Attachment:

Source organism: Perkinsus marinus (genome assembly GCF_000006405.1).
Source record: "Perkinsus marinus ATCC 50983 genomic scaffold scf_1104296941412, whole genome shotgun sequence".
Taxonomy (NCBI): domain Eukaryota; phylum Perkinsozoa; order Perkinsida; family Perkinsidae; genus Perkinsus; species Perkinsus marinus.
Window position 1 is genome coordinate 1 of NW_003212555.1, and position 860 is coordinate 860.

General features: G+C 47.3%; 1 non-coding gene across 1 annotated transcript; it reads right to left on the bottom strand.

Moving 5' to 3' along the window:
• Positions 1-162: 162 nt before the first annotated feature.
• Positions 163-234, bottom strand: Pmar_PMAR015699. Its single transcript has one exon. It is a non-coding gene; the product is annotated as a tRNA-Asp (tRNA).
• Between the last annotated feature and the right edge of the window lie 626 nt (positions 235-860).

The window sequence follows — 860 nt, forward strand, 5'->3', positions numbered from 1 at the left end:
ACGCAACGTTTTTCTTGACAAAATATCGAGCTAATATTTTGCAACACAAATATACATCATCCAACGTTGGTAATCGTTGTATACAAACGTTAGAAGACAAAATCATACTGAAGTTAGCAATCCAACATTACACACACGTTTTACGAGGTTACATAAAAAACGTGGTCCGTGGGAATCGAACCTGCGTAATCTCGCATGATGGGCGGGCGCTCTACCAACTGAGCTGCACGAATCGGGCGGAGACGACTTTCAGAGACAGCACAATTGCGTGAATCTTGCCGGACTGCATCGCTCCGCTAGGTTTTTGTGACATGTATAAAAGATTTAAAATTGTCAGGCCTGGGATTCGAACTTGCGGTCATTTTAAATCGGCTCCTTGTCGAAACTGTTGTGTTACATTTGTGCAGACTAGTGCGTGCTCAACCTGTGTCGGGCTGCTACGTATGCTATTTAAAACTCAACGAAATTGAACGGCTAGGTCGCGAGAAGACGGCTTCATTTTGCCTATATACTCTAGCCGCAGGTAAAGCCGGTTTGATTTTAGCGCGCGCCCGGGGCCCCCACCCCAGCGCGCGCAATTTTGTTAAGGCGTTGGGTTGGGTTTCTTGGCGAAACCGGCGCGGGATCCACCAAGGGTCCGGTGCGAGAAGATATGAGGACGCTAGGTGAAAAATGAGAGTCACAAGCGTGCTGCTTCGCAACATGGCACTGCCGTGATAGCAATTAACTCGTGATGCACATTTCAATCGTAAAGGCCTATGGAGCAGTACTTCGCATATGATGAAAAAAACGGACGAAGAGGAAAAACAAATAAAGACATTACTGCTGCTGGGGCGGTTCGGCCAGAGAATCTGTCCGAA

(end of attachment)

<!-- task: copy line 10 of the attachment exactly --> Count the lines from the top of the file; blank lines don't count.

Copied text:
The window sequence follows — 860 nt, forward strand, 5'->3', positions numbered from 1 at the left end: